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MP3 Player Volume Setting When Using An Amp

post #1 of 28
Thread Starter 
Just curious what kind of volume setting you use on a portable music player when using a headphone amp. For example... I'm using a Zen Vision:M with Westone 3s, and I usually have the volume anywhere from 7 or 8 to 10 or 11... out of a max of 25 on the player... sometimes a little more on audio that's not recorded very loud.

So what does adding an amp do to that? I mean, theoretically, there should be a line out to use an external amp. The Vision:M doesn't have a line out. So since the player already has an amp, the volume on the player will have to be extremely low to use much of the volume on an external amp (say, a P-51 Mustang). Wouldn't the extremely low volume setting on the MP3 player's amp cause any faults and noise in it's output to be amplified by the external amp? Doesn't seem like that would necessarily make the sound quality better.

Just curious how you and your setups handle this... if it's a problem... or not even an issue.

Thanks.
post #2 of 28
Before I have LOD on my iPod, I set my ipod volume to 50-70% when using it with an amp.
post #3 of 28
Thread Starter 
Quote:
Originally Posted by jc9394 View Post
Before I have LOD on my iPod, I set my ipod volume to 50-70% when using it with an amp.
You'll have to excuse my ignorance... but what's an LOD?

Also, you ran your iPod at 50-70% with an amp... at what level did you run the volume when using headphones straight out of your iPod?

Thanks.
post #4 of 28
i would say about a half the maximum volume.
post #5 of 28
Quote:
Originally Posted by javahut View Post
You'll have to excuse my ignorance... but what's an LOD?

Also, you ran your iPod at 50-70% with an amp... at what level did you run the volume when using headphones straight out of your iPod?

Thanks.
LOD - Line Out Dock.

Yes, when I use the headphone straight out is around 30-50%. The reason I set the volume to 50-70% when using the amp is I try to get the most out of ipod without distortion and use the amp to control the volume.
post #6 of 28
Thread Starter 
Quote:
Originally Posted by jc9394 View Post
LOD - Line Out Dock.

Yes, when I use the headphone straight out is around 30-50%. The reason I set the volume to 50-70% when using the amp is I try to get the most out of ipod without distortion and use the amp to control the volume.
So that would mean that the headphone amp has the ability to reduce the volume before "reAmping" it?... since you actually run the Player's volume higher with the amp than without it... or else it would be too loud since the Player's volume is higher AND you have additional amplification from the external amp.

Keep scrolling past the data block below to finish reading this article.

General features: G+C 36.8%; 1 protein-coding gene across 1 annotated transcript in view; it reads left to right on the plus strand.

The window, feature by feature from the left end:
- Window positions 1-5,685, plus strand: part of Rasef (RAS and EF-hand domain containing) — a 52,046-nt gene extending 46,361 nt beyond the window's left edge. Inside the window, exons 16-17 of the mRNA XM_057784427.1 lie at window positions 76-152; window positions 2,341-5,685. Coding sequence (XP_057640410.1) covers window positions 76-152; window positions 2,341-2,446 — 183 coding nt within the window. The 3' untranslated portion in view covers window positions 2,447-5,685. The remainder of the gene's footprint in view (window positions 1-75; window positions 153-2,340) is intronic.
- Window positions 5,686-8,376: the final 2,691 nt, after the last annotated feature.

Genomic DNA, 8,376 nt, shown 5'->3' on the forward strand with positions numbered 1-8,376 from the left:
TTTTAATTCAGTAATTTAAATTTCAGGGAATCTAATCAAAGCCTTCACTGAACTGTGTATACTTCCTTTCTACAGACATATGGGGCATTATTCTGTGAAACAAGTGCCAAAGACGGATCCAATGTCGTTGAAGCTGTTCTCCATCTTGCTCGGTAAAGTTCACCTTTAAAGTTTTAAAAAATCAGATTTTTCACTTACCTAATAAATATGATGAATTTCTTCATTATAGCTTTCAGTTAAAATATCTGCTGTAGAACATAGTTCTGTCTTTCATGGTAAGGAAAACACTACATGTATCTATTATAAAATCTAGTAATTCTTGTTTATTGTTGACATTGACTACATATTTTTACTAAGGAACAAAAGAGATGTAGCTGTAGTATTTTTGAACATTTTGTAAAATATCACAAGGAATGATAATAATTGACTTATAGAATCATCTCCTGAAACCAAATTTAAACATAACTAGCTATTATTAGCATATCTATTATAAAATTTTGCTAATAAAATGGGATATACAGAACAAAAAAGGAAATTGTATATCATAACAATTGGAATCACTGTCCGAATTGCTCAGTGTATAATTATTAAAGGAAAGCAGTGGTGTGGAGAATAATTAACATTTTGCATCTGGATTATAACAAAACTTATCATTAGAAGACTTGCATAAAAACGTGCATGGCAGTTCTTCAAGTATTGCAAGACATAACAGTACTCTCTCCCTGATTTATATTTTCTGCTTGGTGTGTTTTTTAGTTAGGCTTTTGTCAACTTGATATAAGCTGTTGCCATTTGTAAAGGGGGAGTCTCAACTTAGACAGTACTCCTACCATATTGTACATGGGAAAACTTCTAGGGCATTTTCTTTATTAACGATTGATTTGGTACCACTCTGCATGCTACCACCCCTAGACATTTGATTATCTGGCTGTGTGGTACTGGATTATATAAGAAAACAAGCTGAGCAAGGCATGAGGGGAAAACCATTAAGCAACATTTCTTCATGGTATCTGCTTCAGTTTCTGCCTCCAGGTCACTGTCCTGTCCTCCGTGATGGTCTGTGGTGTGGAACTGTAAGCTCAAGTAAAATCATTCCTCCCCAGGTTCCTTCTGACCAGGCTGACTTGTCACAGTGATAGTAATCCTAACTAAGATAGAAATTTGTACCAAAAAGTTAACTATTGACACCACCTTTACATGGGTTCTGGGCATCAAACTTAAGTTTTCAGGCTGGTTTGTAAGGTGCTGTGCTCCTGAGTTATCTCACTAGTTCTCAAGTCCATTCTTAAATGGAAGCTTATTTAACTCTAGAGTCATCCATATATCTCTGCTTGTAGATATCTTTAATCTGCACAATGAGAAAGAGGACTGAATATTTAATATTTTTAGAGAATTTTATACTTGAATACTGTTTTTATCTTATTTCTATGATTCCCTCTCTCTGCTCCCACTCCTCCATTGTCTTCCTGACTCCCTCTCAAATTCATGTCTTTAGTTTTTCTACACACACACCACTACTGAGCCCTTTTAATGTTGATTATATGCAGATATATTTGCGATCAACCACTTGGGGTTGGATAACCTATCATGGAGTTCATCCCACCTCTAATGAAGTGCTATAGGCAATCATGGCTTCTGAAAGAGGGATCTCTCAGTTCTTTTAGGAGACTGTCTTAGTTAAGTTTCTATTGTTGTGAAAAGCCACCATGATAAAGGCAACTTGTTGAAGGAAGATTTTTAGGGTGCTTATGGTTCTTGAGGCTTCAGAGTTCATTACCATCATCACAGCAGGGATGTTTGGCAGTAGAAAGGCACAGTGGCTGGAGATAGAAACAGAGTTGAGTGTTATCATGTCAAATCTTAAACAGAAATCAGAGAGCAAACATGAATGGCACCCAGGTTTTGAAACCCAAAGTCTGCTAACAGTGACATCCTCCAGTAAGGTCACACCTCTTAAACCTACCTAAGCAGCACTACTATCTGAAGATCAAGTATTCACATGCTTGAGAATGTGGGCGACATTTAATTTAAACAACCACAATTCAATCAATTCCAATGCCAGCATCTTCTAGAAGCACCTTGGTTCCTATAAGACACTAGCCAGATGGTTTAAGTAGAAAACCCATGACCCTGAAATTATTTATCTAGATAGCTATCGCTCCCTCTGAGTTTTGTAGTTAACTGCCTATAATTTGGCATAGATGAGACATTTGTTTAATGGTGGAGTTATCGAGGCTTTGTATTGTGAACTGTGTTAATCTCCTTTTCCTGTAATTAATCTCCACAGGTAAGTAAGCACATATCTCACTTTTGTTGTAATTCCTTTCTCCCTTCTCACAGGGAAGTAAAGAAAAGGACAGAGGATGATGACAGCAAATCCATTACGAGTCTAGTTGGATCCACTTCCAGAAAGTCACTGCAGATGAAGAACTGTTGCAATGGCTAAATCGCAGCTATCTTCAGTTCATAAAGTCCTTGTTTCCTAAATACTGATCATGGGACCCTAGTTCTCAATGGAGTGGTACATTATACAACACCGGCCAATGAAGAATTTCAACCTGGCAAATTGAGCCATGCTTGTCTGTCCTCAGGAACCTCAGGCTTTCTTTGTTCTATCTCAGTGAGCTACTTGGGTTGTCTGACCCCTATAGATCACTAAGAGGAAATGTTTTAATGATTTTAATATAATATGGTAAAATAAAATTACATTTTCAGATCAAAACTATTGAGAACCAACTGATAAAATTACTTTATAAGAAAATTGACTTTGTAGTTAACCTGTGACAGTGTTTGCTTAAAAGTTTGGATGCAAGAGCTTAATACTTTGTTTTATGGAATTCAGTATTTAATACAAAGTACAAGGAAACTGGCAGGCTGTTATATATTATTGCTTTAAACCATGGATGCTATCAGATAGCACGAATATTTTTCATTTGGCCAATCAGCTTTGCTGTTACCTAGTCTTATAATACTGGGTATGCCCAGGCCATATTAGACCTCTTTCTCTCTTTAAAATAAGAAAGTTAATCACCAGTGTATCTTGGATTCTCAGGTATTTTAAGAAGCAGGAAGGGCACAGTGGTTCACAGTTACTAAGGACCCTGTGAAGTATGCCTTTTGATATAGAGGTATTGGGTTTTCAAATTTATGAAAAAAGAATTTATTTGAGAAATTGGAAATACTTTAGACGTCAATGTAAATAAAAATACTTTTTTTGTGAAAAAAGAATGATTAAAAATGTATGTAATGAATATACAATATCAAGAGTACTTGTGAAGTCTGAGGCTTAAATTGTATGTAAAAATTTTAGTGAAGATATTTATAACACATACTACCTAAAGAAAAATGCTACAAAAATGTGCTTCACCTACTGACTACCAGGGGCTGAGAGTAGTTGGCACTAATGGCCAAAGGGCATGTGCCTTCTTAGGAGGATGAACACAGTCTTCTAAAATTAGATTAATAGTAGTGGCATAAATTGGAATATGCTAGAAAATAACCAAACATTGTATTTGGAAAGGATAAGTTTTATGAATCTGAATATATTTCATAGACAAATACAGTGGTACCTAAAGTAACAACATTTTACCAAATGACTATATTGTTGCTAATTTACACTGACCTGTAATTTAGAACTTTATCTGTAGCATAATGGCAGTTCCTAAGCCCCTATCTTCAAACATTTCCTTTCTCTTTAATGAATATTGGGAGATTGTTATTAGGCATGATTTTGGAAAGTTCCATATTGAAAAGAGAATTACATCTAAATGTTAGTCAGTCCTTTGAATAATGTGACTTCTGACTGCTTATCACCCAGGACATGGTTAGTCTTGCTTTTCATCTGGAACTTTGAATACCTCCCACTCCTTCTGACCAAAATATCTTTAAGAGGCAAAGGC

post #7 of 28
Here is my understanding, but don't quote me on these; DAP, like all electronic, have a certain level of background noise in its output signal. The noise is very low in comparison to the actual music signal, usually on the order of -80~100dB. When you listen to your music in lower volume, the music signal and the noise is 'closer' (worsen SNR, or Signal-to-Noise Ratio), because you have lowered the music signal strength but you can't alter the noise signal strength - but it isn't a big problem as the music signal is still way strong than the noise for you to notice. When you amp in low volume however, the relatively high noise floor (compare to in high volume) will also be amplified, resulting in an output signal with worsen SNR as well (in the same output strength). Theoretically, this can be avoided as much as possible by setting the volume higher. The problem will setting the volume to max is, distortion tend to occur when the volume approaches maximum volume, so you want to keep volume just lower than maximum, but not too low. Here is a graph showing what I just talk about, not totally accurate but it should show you the main idea:
Attachment 15140

LOD, or Line-out-dock, get the line level sign from the DAP. The line level signal has better SNR as the signal is always fixed at maximum (where SNR is at its best). This is why we always said line-out is better for amping.
LL
post #8 of 28
Yes, the amp can increase or decrease the volume by adjusting the pot.
post #9 of 28
Thread Starter 
I wonder if maybe the impedance of the amp's input is high enough that the signal is actually lower at that point into an amp than it would be into IEMs. Then the amp amplifies the signal from there?

Guess I'll find out, since I have Ray Samuels' P-51 on the way!
post #10 of 28
Quote:
Originally Posted by javahut View Post
Guess I'll find out, since I have Ray Samuels' P-51 on the way!
You will like it, it is a great little amp. Actually, I'm using it now. One thing - this amp sound harsh, flat when you get new but it will improve the SQ starting 20 hours or so. Once it reach 100+ hours, it is an amazing amp.
post #11 of 28
Thread Starter 
Quote:
Originally Posted by jc9394 View Post
You will like it, it is a great little amp. Actually, I'm using it now. One thing - this amp sound harsh, flat when you get new but it will improve the SQ starting 20 hours or so. Once it reach 100+ hours, it is an amazing amp.
Cool, man! Can't wait to hear it!

Thanks for the replies guys.
post #12 of 28
post #13 of 28
in all honesty, i think the benefit you get from amping a headphone jack is quite minimal. pick up ipod! (:
post #14 of 28
Thread Starter 
Is iPod the only player with a line out?
post #15 of 28
Some older iRiver player have line out too and have better SQ than iPod.
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